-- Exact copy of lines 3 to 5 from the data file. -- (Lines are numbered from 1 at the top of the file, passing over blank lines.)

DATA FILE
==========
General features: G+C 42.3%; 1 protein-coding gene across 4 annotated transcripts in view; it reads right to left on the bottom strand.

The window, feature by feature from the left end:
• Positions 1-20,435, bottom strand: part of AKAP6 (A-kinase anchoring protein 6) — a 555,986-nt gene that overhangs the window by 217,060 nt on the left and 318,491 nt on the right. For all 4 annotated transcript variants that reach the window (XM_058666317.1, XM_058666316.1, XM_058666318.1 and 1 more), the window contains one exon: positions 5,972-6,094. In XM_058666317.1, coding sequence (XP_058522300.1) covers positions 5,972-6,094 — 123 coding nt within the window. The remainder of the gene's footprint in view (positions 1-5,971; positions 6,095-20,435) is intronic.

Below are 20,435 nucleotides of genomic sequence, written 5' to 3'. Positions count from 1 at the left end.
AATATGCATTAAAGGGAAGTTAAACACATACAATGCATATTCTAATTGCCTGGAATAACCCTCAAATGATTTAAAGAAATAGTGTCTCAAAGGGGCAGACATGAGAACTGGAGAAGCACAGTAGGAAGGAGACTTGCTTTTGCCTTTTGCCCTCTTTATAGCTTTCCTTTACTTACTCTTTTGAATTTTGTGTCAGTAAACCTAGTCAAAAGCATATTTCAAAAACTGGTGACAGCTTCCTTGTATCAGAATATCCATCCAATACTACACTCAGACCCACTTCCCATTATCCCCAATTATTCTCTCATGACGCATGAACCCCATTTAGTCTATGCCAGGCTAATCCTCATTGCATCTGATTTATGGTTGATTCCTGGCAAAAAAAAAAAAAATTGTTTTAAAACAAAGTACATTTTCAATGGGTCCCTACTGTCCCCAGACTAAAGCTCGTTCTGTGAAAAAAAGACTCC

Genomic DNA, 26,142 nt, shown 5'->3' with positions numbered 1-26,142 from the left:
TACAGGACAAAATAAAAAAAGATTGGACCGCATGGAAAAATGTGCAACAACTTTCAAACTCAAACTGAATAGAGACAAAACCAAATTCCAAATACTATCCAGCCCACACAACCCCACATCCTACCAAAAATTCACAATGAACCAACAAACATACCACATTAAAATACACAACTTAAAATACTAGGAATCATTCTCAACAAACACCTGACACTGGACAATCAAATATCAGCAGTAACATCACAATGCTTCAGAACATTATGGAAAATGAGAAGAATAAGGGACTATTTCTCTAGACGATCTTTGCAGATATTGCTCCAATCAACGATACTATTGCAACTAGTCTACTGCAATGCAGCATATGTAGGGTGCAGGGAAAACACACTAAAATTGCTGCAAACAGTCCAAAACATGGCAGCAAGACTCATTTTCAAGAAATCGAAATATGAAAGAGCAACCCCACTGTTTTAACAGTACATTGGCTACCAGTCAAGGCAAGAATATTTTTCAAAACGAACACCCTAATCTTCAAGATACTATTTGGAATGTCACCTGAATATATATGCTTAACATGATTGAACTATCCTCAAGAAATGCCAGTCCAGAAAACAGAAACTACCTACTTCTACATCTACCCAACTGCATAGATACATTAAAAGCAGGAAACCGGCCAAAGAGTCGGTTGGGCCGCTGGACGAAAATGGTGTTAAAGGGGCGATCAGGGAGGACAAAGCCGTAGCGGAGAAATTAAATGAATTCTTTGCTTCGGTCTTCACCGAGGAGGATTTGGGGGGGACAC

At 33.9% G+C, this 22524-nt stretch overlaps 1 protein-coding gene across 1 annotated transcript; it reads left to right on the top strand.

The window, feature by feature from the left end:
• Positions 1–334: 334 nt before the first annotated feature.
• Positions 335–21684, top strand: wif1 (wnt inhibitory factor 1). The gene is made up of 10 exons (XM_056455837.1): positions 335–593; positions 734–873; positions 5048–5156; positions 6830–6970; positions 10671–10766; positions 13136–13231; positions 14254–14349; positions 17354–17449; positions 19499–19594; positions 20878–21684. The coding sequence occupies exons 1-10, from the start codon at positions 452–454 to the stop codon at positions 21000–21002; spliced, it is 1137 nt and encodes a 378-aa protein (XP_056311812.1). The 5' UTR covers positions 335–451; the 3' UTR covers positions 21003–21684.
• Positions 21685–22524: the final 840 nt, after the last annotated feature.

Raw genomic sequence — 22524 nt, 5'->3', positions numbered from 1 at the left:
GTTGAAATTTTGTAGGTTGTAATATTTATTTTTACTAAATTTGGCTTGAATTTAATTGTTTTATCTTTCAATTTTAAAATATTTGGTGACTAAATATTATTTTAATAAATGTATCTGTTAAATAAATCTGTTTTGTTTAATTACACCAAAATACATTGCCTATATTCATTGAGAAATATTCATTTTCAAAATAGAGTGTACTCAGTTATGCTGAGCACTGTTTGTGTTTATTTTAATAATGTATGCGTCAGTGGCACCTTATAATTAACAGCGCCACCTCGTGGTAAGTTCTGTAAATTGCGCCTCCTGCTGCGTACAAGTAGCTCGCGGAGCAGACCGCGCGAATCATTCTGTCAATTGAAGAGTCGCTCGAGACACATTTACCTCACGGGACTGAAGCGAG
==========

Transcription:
• Positions 1-20,435, bottom strand: part of AKAP6 (A-kinase anchoring protein 6) — a 555,986-nt gene that overhangs the window by 217,060 nt on the left and 318,491 nt on the right. For all 4 annotated transcript variants that reach the window (XM_058666317.1, XM_058666316.1, XM_058666318.1 and 1 more), the window contains one exon: positions 5,972-6,094. In XM_058666317.1, coding sequence (XP_058522300.1) covers positions 5,972-6,094 — 123 coding nt within the window. The remainder of the gene's footprint in view (positions 1-5,971; positions 6,095-20,435) is intronic.

Below are 20,435 nucleotides of genomic sequence, written 5' to 3'. Positions count from 1 at the left end.
AATATGCATTAAAGGGAAGTTAAACACATACAATGCATATTCTAATTGCCTGGAATAACCCTCAAATGATTTAAAGAAATAGTGTCTCAAAGGGGCAGACATGAGAACTGGAGAAGCACAGTAGGAAGGAGACTTGCTTTTGCCTTTTGCCCTCTTTATAGCTTTCCTTTACTTACTCTTTTGAATTTTGTGTCAGTAAACCTAGTCAAAAGCATATTTCAAAAACTGGTGACAGCTTCCTTGTATCAGAATATCCATCCAATACTACACTCAGACCCACTTCCCATTATCCCCAATTATTCTCTCATGACGCATGAACCCCATTTAGTCTATGCCAGGCTAATCCTCATTGCATCTGATTTATGGTTGATTCCTGGCAAAAAAAAAAAAAATTGTTTTAAAACAAAGTACATTTTCAATGGGTCCCTACTGTCCCCAGACTAAAGCTCGTTCTGTGAAAAAAAGACTCC